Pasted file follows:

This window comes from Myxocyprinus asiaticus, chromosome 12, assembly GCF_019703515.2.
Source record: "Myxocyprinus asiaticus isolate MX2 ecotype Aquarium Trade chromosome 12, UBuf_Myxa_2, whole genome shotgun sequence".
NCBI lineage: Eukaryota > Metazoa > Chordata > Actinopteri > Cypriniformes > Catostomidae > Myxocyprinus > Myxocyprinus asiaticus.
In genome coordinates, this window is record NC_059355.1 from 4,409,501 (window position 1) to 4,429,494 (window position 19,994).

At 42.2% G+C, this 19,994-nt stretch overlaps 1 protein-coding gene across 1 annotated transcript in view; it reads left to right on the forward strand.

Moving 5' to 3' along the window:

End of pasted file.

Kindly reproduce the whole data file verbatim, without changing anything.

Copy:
This window comes from Myxocyprinus asiaticus, chromosome 12, assembly GCF_019703515.2.
Source record: "Myxocyprinus asiaticus isolate MX2 ecotype Aquarium Trade chromosome 12, UBuf_Myxa_2, whole genome shotgun sequence".
NCBI lineage: Eukaryota > Metazoa > Chordata > Actinopteri > Cypriniformes > Catostomidae > Myxocyprinus > Myxocyprinus asiaticus.
In genome coordinates, this window is record NC_059355.1 from 4,409,501 (window position 1) to 4,429,494 (window position 19,994).

At 42.2% G+C, this 19,994-nt stretch overlaps 1 protein-coding gene across 1 annotated transcript in view; it reads left to right on the forward strand.

Moving 5' to 3' along the window: